The IYC gave the task in a statement signed by its spokesman, Mr Eric Omare, and made available to the News Agency of Nigeria (NAN) in Yenagoa on Sunday.
The statement said the threat issued by Chief of Naval Staff, Vice Admiral Usman Jubrin, to chief executives of oil companies on the menace of oil theft was mere rhetorics.
NAN recalls that Jubrin had threatened that he would soon punish officers and name multinational companies who are complicit in the oil theft.
However, the council urged the Naval Chief to take drastic measures to curtail the menace of oil theft which had assumed alarming proportions.
“The IYC is not impressed by the mere threat issued by the Chief of Naval staff rather than taking drastic actions to arrest the ongoing environmental genocide in the Niger Delta called ‘oil theft’.
“The statement by the Chief of Naval Staff is nothing other than the usual rhetoric of government and security agencies to the problem of oil theft.
“We wish to state for the umpteenth time that the people involved in the business of oil scam are top politicians, serving and retired military personnel, oil company executives and their foreign collaborators.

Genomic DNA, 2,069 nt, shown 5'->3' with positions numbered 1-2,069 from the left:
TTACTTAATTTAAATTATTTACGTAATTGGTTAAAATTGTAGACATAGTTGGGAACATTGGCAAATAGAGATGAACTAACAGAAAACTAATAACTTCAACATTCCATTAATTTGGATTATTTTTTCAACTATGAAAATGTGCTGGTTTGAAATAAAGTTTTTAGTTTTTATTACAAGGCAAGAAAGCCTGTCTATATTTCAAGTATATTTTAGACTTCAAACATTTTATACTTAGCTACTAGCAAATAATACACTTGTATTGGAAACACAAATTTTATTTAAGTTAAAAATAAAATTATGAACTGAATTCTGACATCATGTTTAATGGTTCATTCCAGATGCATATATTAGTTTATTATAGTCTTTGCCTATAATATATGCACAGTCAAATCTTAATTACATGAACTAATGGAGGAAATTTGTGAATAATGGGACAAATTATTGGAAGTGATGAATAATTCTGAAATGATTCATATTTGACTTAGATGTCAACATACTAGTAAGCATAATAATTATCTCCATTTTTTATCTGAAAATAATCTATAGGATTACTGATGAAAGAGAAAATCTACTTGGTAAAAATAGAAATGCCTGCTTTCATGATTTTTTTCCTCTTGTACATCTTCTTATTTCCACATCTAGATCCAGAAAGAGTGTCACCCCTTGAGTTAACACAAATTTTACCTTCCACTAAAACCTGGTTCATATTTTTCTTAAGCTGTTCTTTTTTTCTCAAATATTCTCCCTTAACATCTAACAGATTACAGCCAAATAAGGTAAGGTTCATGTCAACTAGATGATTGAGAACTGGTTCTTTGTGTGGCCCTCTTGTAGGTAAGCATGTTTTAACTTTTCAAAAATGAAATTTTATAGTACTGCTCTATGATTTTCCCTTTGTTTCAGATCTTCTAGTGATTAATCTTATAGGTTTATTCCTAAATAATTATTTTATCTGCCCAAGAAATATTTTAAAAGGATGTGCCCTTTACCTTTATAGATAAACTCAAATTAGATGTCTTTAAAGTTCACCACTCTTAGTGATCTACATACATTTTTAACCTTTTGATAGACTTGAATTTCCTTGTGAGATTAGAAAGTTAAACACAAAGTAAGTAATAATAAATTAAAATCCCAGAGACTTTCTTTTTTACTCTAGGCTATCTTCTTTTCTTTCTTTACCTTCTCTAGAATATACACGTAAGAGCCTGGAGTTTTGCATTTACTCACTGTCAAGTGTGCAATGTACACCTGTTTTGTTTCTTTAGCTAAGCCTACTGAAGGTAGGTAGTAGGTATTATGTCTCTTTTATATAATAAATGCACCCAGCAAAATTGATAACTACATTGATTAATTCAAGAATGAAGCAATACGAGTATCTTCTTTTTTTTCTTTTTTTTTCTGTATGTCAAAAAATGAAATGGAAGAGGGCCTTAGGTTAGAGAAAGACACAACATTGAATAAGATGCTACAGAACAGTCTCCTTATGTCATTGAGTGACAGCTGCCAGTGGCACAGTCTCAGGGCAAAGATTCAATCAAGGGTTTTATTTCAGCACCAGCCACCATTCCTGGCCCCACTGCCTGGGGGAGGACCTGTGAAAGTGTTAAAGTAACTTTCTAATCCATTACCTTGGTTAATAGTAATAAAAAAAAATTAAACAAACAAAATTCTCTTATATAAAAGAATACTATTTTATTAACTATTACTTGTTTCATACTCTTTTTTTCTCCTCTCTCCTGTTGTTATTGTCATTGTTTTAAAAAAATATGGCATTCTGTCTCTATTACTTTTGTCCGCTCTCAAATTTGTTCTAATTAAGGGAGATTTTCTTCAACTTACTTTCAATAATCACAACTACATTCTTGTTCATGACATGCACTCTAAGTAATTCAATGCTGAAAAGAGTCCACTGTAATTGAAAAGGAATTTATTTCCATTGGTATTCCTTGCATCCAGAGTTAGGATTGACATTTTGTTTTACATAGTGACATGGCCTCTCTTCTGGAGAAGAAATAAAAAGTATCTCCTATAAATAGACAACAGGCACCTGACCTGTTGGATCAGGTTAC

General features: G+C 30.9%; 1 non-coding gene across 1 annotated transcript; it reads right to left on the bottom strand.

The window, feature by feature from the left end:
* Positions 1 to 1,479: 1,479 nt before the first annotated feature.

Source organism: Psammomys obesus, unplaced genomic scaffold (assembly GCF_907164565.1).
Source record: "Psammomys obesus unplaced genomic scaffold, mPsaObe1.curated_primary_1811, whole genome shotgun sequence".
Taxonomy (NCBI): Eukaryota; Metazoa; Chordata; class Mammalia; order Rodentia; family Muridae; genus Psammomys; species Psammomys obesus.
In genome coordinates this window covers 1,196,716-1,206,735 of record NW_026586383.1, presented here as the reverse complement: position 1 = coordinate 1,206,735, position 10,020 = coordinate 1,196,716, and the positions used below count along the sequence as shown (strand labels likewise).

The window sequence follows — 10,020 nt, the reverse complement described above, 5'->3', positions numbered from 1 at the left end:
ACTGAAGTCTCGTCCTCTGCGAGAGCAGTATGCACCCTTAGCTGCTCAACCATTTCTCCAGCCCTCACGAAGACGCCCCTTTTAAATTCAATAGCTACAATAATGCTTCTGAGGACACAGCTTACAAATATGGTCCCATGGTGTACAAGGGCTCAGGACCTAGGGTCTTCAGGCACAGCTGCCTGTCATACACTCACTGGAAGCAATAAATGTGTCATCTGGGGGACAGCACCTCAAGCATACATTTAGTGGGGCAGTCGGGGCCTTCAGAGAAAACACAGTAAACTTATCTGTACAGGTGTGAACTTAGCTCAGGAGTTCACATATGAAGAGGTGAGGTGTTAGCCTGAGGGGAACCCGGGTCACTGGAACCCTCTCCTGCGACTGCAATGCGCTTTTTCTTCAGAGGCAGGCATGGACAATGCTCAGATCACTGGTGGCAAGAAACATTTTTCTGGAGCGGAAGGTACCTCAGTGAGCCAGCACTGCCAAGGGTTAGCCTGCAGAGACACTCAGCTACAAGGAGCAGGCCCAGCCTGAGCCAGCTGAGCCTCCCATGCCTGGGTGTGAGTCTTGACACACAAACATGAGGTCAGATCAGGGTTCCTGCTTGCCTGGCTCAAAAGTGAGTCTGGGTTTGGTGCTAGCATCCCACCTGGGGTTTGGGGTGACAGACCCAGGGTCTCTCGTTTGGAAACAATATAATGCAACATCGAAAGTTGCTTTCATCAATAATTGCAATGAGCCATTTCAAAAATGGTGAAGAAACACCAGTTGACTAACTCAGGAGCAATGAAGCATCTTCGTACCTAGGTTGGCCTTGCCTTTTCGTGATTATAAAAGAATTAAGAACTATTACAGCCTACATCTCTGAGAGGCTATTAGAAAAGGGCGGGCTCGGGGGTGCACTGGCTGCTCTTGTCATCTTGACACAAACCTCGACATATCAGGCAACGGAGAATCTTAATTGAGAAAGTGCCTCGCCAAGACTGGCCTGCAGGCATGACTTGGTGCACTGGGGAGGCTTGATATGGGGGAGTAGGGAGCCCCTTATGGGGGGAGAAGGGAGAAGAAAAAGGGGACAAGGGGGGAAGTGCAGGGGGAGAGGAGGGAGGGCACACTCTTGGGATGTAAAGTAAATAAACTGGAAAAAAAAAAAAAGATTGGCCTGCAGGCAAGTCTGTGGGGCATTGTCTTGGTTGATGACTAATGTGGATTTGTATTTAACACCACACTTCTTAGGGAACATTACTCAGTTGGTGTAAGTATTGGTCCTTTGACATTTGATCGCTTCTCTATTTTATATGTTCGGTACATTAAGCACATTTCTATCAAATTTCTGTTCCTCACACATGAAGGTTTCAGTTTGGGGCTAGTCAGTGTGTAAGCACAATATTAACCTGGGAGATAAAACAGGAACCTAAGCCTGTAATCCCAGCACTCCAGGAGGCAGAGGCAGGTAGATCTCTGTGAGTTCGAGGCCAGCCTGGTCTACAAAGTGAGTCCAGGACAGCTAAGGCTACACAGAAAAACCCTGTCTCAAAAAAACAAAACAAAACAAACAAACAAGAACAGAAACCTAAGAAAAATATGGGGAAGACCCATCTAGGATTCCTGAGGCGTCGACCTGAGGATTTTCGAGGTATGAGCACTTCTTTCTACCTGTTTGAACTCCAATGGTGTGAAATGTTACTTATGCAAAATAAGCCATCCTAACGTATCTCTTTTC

“The Niger-Delta locals are used as artisans.
“The involvement of these high profiled persons in the business of oil theft is the reason why the government and security agencies have not been able to summon the courage and political will to bring oil theft to a stop.
“The resultant effect of this government’s dereliction of duty and security agencies complicity in oil theft is massive despoliation of the Niger-Delta environment,” the IYC statement read in part.
The IYC regretted that the pollution associated with oil theft had polluted the flora and fauna of the Niger-Delta, which the predominantly fishing and farming people depend on resulting to diminished catch for fishermen and low yield to farmers. [eap_ad_1] It explained that the pollution by oil theft was worsened by the crude methods deployed by security agencies which usually spill the oil into the environment in the process of destroying materials used for oil theft.
“Though the security agencies may be celebrating this primitive approach of burning camps and spilling oil as a success in the fight against oil theft.
“In actual fact, it has caused more damage to the Niger-Delta environment than addressing the problem of oil theft,” he said.
The IYC urged the federal government to initiate a community based oil facilities surveillance programme which would ensure that each community takes the responsibility for the protection of oil facilities within its domain.
The group suggested that the surveillance scheme should use the template of the amnesty programme with the involvement of critical stakeholders in the Niger-Delta.
The group maintained that it strongly believes that nobody can protect oil facilities better than the Niger Delta people and communities. (NAN)